Consider the growth of a nanowire by a step-flow mechanism in the course of vapor-liquid-solid and vapor-solid-solid processes. The growth is initiated by the nucleation of a circular step at the nanowire-catalyst interface near the edge of the nanowire (the triple junction) and proceeds by the propagation toward the center by the Burton-Cabrera-Frank mechanism. Two cases are considered: (i) bulk transport, where the interfacial diffusion of adatoms and the step motion are coupled to the diffusion flux of atoms from the bulk of the catalyst particle, and (ii) surface transport, where atoms from the vapor phase are adsorbed at the surface of the catalyst particle and diffuse along the surface toward the triple line, whence they diffuse to the nanowire-catalyst interface. The attachment kinetics of adatoms at the step, the adsorption kinetics of atoms from the bulk phase, the exchange kinetics at the triple contact line, and the capillarity of the step are taken into account. In case (i) the problem is reduced to an integral equation for the diffusion flux of atoms from the bulk phase to the nanowire-catalyst interface. This equation is solved numerically, and the flux, interfacial concentration of adatoms, and the bulk concentration near the interface are determined. The step velocity is calculated as a function of the step radius and the kinetic parameters. As a result, the growth rate of a nanowire is computed as a function of its radius. In case (ii) analytical solutions for the surface and interfacial concentrations are obtained. In the absence of step capillarity, an analytical formula for the dependence of the nanowire growth rate on the nanowire radius is derived. It is shown in both cases (i) and (ii) that the nanowire growth rate decreases with increasing nanowire radius due to the decrease in the magnitude of the concentration gradients. However, in case (ii), in the limit of negligible desorption of adatoms into the gas phase, the nanowire growth rate is independent of the radius. It is also shown that in the presence of step capillarity (the Gibbs-Thomson effect) increases the nanowire growth rate.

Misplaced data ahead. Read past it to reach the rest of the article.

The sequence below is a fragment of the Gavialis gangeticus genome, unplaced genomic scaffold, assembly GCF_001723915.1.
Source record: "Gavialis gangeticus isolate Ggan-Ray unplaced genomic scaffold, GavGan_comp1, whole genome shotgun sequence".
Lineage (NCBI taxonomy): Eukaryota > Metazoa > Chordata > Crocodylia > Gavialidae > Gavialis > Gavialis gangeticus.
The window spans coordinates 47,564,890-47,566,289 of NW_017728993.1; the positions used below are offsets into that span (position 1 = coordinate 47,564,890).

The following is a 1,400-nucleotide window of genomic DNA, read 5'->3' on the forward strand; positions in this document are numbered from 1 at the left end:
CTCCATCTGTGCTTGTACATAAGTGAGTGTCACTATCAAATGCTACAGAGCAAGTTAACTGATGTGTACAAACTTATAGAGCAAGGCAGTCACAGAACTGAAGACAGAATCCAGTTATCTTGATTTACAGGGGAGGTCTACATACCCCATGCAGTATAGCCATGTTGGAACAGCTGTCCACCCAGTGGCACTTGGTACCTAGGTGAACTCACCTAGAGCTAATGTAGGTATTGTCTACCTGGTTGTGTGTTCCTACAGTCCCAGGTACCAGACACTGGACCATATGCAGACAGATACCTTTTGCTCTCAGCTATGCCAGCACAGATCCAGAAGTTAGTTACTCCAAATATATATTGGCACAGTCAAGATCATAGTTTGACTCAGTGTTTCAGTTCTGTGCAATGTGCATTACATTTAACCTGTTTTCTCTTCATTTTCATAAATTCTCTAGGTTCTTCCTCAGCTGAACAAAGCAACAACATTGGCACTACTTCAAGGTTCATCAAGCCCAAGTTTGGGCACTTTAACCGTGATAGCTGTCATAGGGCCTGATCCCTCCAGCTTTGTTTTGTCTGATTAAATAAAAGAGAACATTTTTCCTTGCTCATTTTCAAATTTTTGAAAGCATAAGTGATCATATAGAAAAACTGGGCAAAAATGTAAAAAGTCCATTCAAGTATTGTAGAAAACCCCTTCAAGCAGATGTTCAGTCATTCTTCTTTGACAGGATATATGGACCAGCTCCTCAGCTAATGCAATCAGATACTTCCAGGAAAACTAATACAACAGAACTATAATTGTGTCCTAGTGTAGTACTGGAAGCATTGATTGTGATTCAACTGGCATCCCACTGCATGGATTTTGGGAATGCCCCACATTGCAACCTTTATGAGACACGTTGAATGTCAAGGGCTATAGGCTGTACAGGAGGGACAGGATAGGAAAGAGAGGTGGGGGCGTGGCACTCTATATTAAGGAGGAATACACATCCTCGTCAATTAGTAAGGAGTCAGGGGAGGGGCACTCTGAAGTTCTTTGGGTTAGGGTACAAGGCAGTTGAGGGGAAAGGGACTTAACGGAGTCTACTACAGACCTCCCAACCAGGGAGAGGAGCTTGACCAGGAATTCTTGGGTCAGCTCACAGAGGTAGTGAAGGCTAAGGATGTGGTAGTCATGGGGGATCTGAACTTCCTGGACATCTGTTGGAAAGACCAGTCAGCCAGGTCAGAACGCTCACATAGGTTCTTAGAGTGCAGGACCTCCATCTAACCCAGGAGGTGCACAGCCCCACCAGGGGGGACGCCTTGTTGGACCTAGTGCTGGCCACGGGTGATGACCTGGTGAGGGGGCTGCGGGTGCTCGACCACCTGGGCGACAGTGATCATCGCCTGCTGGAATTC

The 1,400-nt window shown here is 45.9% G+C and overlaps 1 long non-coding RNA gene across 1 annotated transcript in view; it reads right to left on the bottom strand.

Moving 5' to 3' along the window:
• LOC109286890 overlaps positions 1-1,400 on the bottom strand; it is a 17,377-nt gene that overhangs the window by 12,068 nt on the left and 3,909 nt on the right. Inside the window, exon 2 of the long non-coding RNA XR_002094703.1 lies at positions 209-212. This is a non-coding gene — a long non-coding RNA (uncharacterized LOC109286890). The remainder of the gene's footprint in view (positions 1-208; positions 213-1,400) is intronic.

ASJC Scopus subject areas
- Physics and Astronomy(all)